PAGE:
Poland - 18-24 April 2016

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On 22 April, Polish radio station RMF FM carried a report by Przemysław Marzec titled “In Russia people are being frightened by another Chernobyl. A catastrophe is hanging by a thread.” It was based on a program titled “Another Chernobyl?” that aired the day before on Siegodnia, which is produced by Russia’s NTV television channel. 

The false fact or narrative: RMF FM reported the following: “In Russia, people are frightened by a [potential] repeat of the 1986 Chernobyl disaster, as a result of actions taken by Ukrainian authorities. In Moscow, it is claimed that Ukrainian nuclear power plants are being exploited so much that a catastrophe is hanging by a thread …Volodymyr Oleynik, a former Ukrainian deputy  who escaped to Russia for fear of criminal liability, says nine power plants in Ukraine are in urgent need of immediate overhaul.”

The truth: International experts regularly visit and inspect Ukraine’s four active nuclear power plants: Rovenskaya, South-Ukrainian, Zaporozhskaya and Khmelnitskaya. In early April, experts inspected Rovenskaya—which was mentioned in RMF’s broadcast—as part of the European Commission’s MAGATE project. This demonstrated its compliance with MAGATE standards.

Technique: The source of this disinformation was Volodymyr Oleynik, the former deputy of Ukraine’s Verkhovna Rada (Supreme Council) and one of the founders of the Russian “Committee for Rescuing Ukraine.” This committee includes collaborators within the circle of Ukraine’s former president, Viktor Yanukovych. In a press release that appeared on 20 April on its official website, the committee warns that “Ukraine is awaiting another Chernobyl disaster because of the lack of professionalism of its government.” But in that release—which is likely why RMF FM carried a similar news item about the “new Chernobyl disaster” the next day—nothing was said about nine Ukrainian reactors needing an urgent overhaul because they were dangerous. That only came out next day in Oleynik’s speech of Oleynik, and a few days before the 30th anniversary of the Chernobyl disaster—a natural time for news stories about the event, and a convenient way to boost the “popularity” of his revelations.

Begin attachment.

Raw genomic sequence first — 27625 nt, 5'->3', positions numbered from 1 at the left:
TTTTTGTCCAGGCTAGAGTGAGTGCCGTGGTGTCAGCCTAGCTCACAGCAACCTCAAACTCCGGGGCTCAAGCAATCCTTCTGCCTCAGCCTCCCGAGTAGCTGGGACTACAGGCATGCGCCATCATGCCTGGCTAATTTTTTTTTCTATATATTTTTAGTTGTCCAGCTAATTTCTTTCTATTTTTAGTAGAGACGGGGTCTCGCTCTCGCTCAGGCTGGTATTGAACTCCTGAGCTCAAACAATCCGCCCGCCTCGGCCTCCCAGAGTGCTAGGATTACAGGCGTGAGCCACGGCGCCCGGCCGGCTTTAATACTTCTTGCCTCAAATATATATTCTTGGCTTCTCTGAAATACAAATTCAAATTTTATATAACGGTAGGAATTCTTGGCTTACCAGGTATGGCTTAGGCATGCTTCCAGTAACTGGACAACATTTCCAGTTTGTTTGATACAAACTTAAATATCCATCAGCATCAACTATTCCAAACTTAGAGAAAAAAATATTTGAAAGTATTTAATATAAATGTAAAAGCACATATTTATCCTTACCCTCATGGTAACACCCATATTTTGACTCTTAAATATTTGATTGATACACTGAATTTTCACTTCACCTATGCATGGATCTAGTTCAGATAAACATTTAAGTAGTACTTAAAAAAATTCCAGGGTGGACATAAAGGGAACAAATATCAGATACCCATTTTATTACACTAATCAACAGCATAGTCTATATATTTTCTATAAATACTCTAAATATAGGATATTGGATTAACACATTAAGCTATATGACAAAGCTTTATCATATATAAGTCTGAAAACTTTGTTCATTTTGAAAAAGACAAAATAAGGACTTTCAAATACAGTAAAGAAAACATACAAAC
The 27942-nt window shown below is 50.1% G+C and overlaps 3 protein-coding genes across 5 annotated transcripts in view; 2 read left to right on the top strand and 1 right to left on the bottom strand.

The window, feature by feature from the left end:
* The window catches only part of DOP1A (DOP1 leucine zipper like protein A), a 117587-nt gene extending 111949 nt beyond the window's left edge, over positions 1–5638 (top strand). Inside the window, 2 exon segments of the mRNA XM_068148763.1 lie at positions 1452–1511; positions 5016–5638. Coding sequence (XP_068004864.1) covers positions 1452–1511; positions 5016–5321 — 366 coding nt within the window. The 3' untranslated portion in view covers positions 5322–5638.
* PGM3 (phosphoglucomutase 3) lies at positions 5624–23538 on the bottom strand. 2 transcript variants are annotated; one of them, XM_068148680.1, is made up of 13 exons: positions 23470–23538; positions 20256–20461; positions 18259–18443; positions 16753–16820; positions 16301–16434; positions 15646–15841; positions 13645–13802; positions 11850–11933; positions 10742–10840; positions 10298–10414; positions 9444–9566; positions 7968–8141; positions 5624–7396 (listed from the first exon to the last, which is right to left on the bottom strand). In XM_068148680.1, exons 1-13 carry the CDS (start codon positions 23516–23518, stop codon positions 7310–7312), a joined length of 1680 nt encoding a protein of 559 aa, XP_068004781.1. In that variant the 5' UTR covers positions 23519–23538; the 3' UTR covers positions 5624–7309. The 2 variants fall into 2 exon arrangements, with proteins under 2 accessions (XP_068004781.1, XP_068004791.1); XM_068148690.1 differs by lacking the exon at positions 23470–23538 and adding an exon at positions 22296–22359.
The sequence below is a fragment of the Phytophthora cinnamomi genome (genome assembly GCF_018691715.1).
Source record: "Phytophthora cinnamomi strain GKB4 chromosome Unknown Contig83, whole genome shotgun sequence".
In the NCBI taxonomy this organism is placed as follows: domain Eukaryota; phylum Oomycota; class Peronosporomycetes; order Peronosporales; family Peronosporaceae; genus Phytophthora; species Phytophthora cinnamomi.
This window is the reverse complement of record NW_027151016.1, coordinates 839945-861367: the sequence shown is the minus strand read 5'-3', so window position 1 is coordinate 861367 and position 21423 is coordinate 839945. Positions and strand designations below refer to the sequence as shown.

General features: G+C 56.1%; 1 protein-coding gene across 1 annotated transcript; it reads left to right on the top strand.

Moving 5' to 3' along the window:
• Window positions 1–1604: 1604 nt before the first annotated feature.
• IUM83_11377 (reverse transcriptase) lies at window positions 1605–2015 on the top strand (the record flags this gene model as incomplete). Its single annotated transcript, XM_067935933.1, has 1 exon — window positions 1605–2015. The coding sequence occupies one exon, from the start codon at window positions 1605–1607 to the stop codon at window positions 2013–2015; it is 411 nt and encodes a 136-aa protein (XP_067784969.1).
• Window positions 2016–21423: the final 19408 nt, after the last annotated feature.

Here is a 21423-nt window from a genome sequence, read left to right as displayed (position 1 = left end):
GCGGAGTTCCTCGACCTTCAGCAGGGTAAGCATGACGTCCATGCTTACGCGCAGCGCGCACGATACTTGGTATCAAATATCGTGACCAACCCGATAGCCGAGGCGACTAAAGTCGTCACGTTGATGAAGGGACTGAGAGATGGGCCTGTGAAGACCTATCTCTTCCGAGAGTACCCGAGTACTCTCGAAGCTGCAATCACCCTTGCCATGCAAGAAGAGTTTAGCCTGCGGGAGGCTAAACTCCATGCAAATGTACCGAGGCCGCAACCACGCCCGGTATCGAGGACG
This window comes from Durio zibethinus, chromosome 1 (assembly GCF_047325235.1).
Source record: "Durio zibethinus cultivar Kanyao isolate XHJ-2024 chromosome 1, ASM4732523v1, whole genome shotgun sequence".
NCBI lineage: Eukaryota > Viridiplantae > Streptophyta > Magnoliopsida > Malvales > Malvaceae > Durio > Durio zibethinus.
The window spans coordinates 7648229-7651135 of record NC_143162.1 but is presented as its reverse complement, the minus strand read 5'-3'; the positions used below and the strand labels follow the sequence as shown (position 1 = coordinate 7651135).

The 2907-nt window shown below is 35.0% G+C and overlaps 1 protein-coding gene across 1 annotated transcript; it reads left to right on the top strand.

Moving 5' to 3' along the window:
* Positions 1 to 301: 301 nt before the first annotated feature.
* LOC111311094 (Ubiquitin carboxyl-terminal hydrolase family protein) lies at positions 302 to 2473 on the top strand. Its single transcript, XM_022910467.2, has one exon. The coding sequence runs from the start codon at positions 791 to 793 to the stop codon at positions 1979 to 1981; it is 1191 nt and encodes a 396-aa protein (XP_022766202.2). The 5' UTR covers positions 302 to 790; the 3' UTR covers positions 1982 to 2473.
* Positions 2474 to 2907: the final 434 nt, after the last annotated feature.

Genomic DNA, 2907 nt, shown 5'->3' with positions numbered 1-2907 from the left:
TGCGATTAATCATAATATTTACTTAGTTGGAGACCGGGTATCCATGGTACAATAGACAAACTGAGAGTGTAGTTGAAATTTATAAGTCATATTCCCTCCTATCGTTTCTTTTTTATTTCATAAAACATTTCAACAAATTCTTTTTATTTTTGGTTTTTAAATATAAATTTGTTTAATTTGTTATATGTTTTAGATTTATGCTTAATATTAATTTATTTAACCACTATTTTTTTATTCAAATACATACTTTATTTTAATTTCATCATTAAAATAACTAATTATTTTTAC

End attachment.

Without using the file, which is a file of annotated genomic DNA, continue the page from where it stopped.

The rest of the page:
Audience: The disinformation is directed inwards, to frighten Ukrainians and spread mistrust towards government authorities, who allegedly demonstrated scandalous ignorance by exposing their fellow citizens to danger. It also seeks to stoke fear within the European Union, given that any potential nuclear catastrophe in Ukraine would affect the EU as well.

Analysis: For two years now, Russian propagandists have attempted to frighten the world by warning of another Chernobyl-type disaster. A Russian-language Google search for the terms “has for two years been an important element of the activity of the Russian propaganda. The “Ukraine another Chernobyl” produces 577,000 hits; practically every major Russian media outlet has covered the “new Chernobyl” theme. Newspapers have written about alleged explosions in nuclear power plants, about several dozen serious breakdowns which allegedly took place there, about radioactive contamination, and about the permanent threat of a major catastrophe in Ukraine. This disinformation continues, even though not a single one of these reports has been confirmed. Indeed, time passes and these catastrophes fail to materialize. Although no one can deny the importance of ensuring safety at Ukraine’s nuclear power plants, merely repeating such revelations—without any input by foreign nuclear security experts—means succumbing to the Kremlin’s disinformation campaign. Apart from portraying Ukraine as a global threat, this campaign may also be aimed at shutting Ukraine’s nuclear plants—thereby limiting Kyiv’s ability to produce its own energy and making it more dependent on Russia.